Charlton Heston, the Oscar winner who portrayed Moses and other heroic figures on film in the '50s and '60s and later championed conservative values as head of the National Rifle Association, has died. He was 84. The actor died Saturday night at his home in Beverly Hills with his wife Lydia at his side, family spokesman Bill Powers said. He declined to comment on the cause of death or provide further details.
Heston lent his strong presence to some of the most acclaimed and successful films of the midcentury. "Ben-Hur" won 11 Academy Awards, tying it for the record with the more recent "Titanic" (1997) and "The Lord of the Rings: The Return of the King" (2003). He won the 1959 best actor Oscar as the chariot-racing "Ben-Hur."Heston's other hits include: "The Ten Commandments," "El Cid," "55 Days at Peking" and "Planet of the Apes." He liked to cite the number of historical figures he had portrayed, including Moses ("The Ten Commandments"), John the Baptist ("The Greatest Story Ever Told") and Michelangelo ("The Agony and the Ecstasy"). Heston made his movie debut in the 1940s in two independent films by a college classmate, David Bradley, who later became a noted film archivist. He had the title role in "Peer Gynt" in 1942 and was Marc Antony in Bradley's 1949 version of "Julius Caesar," for which Heston was paid $50 a week.
Film producer Hal B. Wallis ("Casablanca") spotted Heston in a 1950 television production of "Wuthering Heights" and offered him a contract. When his wife reminded him that they had decided to pursue theater and television, he replied, "Well, maybe just for one film to see what it's like." Heston earned star billing from his first Hollywood movie, "Dark City," a 1950 film noir. Cecil B. DeMille next cast him as the circus manager in the all-star "The Greatest Show On Earth," named by the Motion Picture Academy as the best picture of 1952. More movies followed. Most were forgettable low-budget films, and Heston seemed destined to remain an undistinguished action star. His old boss DeMille rescued him. The director had long planned a new version of "The Ten Commandments," which he had made as a silent in 1923 with a radically different approach that combined biblical and modern stories. He was struck by Heston's facial resemblance to Michelangelo's sculpture of Moses, especially the similar broken nose, and put the actor through a long series of tests before giving him the role. The Hestons' newborn, Fraser Clarke Heston, played the role of the infant Moses in the film. More films followed: the eccentric thriller "Touch of Evil," directed by Orson Welles; William Wyler's "The Big Country," costarring with Gregory Peck; a sea saga, "The Wreck of the Mary Deare" with Gary Cooper.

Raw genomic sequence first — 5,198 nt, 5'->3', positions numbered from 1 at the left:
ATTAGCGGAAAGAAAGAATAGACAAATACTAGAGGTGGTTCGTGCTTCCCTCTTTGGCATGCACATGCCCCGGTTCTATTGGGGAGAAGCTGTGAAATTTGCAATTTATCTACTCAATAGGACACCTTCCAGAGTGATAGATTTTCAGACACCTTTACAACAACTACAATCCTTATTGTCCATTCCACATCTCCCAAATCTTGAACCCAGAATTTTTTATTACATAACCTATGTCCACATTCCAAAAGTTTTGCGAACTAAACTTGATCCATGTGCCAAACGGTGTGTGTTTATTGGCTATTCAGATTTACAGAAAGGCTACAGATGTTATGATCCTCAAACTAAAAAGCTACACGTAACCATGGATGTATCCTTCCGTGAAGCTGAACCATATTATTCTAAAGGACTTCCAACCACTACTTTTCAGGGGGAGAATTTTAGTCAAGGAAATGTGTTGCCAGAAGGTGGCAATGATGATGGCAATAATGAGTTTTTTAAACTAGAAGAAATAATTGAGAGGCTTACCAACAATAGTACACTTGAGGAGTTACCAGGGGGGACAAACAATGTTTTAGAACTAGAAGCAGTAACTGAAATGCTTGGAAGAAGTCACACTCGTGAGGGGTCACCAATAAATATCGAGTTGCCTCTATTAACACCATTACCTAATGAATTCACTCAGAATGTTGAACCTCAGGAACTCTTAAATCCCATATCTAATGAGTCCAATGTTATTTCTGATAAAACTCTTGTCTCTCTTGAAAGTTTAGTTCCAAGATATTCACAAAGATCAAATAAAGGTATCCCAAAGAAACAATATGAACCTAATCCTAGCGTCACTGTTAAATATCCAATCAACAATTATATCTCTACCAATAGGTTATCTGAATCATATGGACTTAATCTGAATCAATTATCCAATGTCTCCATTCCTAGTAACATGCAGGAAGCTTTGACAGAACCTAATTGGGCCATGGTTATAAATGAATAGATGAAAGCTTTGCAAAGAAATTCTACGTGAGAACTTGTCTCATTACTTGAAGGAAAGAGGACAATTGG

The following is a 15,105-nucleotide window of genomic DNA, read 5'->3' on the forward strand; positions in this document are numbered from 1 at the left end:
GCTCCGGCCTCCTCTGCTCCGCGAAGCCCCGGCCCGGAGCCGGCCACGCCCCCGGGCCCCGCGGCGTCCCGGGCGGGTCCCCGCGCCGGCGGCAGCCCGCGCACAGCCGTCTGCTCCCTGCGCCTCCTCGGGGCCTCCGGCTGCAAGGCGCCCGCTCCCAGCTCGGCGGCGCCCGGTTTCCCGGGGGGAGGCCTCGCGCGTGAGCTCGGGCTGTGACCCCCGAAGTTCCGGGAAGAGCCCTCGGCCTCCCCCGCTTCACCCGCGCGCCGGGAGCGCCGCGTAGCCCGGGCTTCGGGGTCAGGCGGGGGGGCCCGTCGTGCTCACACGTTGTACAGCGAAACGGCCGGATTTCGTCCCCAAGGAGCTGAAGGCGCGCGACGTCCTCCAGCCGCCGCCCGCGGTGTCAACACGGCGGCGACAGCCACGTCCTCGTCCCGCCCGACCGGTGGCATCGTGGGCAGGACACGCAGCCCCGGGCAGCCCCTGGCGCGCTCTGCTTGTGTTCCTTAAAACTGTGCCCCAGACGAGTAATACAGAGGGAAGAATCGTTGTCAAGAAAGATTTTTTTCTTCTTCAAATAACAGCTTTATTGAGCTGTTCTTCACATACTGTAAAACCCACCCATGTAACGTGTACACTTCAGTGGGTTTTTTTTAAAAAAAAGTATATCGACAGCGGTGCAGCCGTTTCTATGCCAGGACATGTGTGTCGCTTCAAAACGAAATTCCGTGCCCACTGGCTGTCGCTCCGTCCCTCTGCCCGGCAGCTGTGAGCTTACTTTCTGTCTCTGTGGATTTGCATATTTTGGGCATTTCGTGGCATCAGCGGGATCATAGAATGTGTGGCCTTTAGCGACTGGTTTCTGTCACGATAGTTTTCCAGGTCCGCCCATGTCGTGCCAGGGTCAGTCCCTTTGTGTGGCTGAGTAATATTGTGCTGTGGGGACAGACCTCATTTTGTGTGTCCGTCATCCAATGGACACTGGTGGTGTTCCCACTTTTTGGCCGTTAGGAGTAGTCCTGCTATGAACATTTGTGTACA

Then his greatest role: "Ben-Hur." Heston wasn't the first to be considered for the remake of 1925 biblical epic. Marlon Brando, Burt Lancaster and Rock Hudson had declined the film. Heston plunged into the role, rehearsing two months for the furious chariot race. The huge success of "Ben-Hur" and Heston's Oscar made him one of the highest-paid stars in Hollywood. He combined big-screen epics like "El Cid" and "55 Days at Peking" with lesser ones such as "Diamond Head," "Will Penny" and "Airport 1975." In his later years he played cameos in such films as "Wayne's World 2" and "Tombstone."